LOS ANGELES -- Toys continued to dominate the box office for a second consecutive weekend, with Toy Story 4 maintaining its position at the top of the charts and Annabelle Comes Home landing in the No. 2 spot.
The animated Pixar and Disney Toy Story sequel added $57.9 million in its second weekend (a 52% drop but in range of analysts' second weekend predictions of $55 million to $65 million) for a cumulative $236.9 million, according to estimates from measurement firm Comscore.
Internationally, Toy Story 4 earned $80.6 million for a global cumulative of $496.5 million.
In second place, Warner Bros. and New Line Cinema's horror sequel Annabelle Comes Home premiered with $20.4 million over the weekend and $31.2 million since its opening June 26, slightly above analyst projections of $30 million.
The movie received a mix of negative and lukewarm responses from critics. The third entry in the spinoff series about the evil doll was directed by Annabelle and It screenwriter Gary Dauberman.
"This was a reasonable movie to make," said Jeff Goldstein, Warner Bros.' head of domestic distribution. "You don't have to exceed on every one."
In third place, Universal Pictures and Working Title's Yesterday opened with $17 million, above analyst predictions of $10 million. It earned $7.7 million internationally for a global cumulative of $24.7 million.
The film follows a struggling singer (played by newcomer Himesh Patel) who finds that he's the only person on Earth who remembers the Beatles' catalog and therefore tries to capitalize off of their songs.
It earned an A-minus CinemaScore and a 60% fresh rating on Rotten Tomatoes.
Universal's President of Domestic Theatrical Distribution Jim Orr says he tries to use the word "thrilled" judiciously, but that it applies here.
"Among all of the sequels and all of the explosions of the summer, this is a very charming, original, whimsical musical romance with iconic music and amazing performances ... and direction," Orr said. "All of that adds up to a great, great run at the domestic box office."
Even Warner Bros., which has the Bruce Springsteen-theme film Blinded by the Light coming later this summer was heartened by Yesterday's premiere, which motivated a solidly adult demographic to trek out to the movie theater on opening weekend.
As Comscore senior media analyst Paul Dergarabedian put it: "It's not always the No. 1 film that's the big story."
At No. 4, Disney's Aladdin added $9.3 million in its sixth weekend for a cumulative $306 million. Internationally, the movie added $24.4 million over the weekend for a global cumulative of $874.2 million.
Rounding out the top five, Universal's The Secret Life of Pets 2 added $7 million in its fourth weekend for a cumulative $131.2 million. It currently stands at $223 million in worldwide grosses.
In sixth place, Columbia's Men in Black: International added $6.5 million in its third weekend for a cumulative $65 million.
At No. 7, Disney's Avengers: Endgame added $5.5 million in its 10th weekend for a cumulative $841.3 million.
Regarding Endgame's re-release, some have viewed the "bring back campaign" as a naked cash grab to try to beat the Avatar record ($2.79 billion worldwide). Dergarabedian thinks it has more to do with Spider-Man: Far From Home, which opened Tuesday and picks up right after the events of Endgame.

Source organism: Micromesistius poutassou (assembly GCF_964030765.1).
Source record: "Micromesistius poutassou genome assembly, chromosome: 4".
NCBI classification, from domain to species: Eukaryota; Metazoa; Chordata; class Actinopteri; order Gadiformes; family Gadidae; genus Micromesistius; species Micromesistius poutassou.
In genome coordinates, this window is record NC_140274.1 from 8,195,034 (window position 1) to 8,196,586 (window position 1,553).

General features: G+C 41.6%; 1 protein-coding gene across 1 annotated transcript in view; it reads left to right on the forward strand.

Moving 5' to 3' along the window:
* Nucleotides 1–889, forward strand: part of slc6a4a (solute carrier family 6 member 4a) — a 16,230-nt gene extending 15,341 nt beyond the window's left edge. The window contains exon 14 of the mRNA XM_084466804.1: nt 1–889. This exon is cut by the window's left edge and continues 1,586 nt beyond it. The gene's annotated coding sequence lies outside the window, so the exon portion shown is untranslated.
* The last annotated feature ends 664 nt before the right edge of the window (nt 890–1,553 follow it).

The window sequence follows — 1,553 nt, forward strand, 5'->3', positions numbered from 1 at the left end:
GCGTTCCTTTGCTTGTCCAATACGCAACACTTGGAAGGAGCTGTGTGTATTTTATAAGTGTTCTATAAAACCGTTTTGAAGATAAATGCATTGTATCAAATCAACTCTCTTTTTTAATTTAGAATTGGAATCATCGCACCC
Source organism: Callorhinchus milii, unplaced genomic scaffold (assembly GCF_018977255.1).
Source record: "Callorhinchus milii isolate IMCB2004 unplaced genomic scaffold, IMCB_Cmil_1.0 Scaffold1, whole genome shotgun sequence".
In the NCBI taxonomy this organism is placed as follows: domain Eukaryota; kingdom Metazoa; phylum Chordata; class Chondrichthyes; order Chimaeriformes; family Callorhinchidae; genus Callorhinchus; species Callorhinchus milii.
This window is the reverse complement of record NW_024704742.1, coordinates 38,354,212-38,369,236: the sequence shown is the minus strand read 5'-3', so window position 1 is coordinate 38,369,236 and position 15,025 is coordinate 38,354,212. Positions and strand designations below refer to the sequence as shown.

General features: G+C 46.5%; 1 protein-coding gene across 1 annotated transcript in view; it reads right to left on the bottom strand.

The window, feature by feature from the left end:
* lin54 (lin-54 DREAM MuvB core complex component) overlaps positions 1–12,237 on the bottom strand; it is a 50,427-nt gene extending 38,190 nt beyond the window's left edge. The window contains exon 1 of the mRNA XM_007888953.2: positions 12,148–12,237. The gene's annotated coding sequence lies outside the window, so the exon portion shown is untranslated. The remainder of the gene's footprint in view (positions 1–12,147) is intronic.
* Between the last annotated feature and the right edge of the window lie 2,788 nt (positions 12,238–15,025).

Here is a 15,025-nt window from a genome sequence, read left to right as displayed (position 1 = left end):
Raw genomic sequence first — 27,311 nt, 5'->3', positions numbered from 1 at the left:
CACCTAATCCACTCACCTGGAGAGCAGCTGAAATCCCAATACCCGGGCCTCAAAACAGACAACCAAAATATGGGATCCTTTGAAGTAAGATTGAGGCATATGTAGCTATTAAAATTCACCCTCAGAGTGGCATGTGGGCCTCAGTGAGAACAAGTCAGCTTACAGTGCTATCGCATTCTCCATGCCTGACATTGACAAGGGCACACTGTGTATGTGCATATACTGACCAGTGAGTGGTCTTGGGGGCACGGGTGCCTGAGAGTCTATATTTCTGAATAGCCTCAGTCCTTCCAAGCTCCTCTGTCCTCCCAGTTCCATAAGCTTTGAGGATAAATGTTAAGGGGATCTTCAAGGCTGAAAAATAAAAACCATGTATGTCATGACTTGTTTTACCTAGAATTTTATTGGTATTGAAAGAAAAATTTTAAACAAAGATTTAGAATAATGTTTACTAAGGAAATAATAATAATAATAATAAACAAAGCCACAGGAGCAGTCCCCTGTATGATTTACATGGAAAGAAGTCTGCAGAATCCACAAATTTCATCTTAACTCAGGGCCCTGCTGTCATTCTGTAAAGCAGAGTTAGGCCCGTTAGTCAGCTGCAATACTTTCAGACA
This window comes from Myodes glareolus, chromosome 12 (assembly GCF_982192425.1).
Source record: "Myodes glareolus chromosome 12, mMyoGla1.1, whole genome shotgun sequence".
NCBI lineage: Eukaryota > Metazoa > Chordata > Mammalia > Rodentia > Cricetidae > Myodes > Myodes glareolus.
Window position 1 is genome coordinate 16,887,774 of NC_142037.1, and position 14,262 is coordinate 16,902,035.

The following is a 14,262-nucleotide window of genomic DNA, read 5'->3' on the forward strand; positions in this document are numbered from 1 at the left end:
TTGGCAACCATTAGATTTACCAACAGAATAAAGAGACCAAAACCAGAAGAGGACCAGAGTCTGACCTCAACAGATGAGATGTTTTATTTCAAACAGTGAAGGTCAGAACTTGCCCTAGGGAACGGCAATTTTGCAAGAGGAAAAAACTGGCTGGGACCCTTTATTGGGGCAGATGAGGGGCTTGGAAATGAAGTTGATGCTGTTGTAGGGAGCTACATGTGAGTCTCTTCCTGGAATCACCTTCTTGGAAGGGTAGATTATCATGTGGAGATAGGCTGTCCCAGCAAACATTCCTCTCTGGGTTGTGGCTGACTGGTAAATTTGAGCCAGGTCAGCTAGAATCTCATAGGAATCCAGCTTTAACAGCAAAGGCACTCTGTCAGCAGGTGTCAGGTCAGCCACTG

The weekend overall is down nearly 15% from last year and the year to date deficit is around 9.4%.
"We've been trying to dig our way out of this deficit for it seems like forever," Dergarabedian said. "Some of the movies that were expected to be grand slam home runs were more like triples."
But Columbia and Marvel's Spider-Man: Far From Home, which has already earned $111 million from China, Japan and Hong Kong, could help turn the year around.
"There's a lot riding on Spider-Man's shoulders," Dergarabedian said. "I think this will be a real shot in the arm to the industry both financially and emotionally."
He added: "If Spidey can't do it, no one can."
Last week's No. 2 film, Child's Play, tumbled to eighth place, adding $4.3 million -- a remarkable 70% drop -- for a cumulative $23.4 million.
At No. 9, Paramount's Rocketman added $3.9 million in its fifth weekend for a cumulative $84.2 million.
Rounding out the top 10, Lionsgate's John Wick: Chapter 3 -- Parabellum added $3.2 million in its seventh weekend for a cumulative $161.3 million. The $75 million film surpassed the $300 million mark with $303.6 million earned in global receipts.
In limited release, Sony Pictures Classics opened Maiden to $50,715 on six screens, for a per-screen average of $8,453.
ArtAffects Entertainment opened The Other Side of Heaven 2 in 205 locations to $425,000, a per-screen average of $2,074.
Greenwich Entertainment released the thriller Three Peaks in one theater and brought in $4,000. The studio expanded Echo in the Canyon into 60 additional theaters in its sixth weekend, earning $253,800, for a per-screen average of $1,800 and a cumulative $1.5 million.
Neon expanded Wild Rose into 16 locations (up from four two weeks ago) for $64,113, a per-screen average of $4,007 and a cumulative $135,403.
A24's The Last Black Man in San Francisco added 83 locations and $482,387 in its fourth weekend for a per-screen average of $3,112 and a cumulative $2 million.
CBS Films' documentary Pavarotti added 153 screens and $532,000 in its fourth weekend (a per-screen average of $1,847) for a cumulative $1.8 million.
The Film Arcade expanded Being Frank into 13 locations from its 11 two weeks ago with $12,740 (a per-screen average of $980) and a cumulative $50,124.
MovieStyle on 07/05/2019
Print Headline: Toy Story on top; Annabelle, Yesterday do OK